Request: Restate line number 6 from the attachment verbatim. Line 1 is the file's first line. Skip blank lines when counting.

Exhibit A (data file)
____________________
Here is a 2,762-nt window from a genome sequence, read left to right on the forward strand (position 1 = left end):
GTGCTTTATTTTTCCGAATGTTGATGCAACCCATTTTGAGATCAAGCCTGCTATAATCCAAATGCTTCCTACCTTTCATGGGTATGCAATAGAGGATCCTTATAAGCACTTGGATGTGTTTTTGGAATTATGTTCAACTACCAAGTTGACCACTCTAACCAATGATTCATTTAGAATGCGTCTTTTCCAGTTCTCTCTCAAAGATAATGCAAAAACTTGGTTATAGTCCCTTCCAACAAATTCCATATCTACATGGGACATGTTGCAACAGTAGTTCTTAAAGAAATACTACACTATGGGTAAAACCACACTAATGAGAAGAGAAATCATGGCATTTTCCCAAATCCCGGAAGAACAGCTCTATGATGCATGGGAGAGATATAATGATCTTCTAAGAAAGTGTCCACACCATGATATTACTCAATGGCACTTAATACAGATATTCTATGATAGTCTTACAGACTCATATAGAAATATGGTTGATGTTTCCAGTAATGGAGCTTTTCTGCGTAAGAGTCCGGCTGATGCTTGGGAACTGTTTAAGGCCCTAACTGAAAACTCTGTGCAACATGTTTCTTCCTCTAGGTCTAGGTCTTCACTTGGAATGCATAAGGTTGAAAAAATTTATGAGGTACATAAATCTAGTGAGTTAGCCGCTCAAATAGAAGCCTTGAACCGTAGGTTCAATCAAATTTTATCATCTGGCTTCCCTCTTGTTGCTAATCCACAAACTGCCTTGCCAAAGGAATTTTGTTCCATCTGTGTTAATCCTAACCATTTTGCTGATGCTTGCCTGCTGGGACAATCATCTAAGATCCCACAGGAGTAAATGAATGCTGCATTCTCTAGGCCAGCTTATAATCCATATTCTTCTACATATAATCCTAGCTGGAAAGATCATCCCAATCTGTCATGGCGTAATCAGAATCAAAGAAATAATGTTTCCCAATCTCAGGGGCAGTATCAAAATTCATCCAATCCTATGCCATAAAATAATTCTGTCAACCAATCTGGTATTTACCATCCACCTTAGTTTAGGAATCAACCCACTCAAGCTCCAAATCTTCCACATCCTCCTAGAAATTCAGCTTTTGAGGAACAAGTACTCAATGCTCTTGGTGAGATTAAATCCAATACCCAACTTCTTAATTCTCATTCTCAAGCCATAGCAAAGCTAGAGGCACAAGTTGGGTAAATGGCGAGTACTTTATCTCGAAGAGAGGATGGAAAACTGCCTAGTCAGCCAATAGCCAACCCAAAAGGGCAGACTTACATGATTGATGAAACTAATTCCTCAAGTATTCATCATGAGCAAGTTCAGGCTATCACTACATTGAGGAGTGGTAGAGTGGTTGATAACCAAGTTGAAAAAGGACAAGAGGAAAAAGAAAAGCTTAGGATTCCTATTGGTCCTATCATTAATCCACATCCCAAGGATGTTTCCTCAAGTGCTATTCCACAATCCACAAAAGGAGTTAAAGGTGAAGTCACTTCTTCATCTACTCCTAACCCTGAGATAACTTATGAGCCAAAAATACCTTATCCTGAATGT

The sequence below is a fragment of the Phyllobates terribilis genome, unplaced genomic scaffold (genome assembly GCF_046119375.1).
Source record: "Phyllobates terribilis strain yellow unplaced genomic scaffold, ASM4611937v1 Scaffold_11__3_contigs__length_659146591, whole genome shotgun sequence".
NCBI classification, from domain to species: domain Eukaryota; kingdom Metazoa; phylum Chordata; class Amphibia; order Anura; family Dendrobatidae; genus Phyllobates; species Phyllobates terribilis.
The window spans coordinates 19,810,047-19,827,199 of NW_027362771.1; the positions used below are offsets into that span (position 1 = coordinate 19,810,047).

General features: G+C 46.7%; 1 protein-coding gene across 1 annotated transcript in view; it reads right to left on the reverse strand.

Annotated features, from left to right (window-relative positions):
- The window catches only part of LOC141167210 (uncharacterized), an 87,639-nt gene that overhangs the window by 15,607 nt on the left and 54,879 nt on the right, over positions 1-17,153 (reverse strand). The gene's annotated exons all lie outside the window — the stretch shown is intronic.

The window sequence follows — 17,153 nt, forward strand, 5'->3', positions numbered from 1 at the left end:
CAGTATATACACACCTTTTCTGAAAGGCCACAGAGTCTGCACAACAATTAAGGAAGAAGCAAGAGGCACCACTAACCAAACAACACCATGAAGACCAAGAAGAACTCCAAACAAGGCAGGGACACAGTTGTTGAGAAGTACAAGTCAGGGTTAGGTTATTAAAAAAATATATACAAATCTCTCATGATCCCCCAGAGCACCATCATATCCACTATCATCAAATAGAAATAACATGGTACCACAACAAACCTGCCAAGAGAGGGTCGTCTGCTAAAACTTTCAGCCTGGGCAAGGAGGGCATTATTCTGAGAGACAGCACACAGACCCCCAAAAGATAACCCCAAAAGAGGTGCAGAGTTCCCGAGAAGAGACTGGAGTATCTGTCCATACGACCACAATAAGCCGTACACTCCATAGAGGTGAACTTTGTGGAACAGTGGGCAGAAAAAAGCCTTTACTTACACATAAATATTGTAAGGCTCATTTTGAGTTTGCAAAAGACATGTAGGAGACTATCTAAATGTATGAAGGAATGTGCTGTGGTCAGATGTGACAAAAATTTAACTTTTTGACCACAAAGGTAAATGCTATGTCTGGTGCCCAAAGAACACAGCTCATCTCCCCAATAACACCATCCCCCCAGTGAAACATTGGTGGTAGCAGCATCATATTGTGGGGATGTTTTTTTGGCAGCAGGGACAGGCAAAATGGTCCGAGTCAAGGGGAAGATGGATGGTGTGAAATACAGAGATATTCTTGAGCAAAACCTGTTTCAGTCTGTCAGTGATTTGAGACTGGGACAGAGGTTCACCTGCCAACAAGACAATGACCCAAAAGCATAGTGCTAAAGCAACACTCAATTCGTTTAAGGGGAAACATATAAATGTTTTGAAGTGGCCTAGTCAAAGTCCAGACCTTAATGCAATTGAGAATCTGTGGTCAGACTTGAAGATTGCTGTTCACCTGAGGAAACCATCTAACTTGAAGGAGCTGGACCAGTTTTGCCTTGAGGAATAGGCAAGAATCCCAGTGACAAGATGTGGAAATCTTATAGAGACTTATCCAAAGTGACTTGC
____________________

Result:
The window spans coordinates 19,810,047-19,827,199 of NW_027362771.1; the positions used below are offsets into that span (position 1 = coordinate 19,810,047).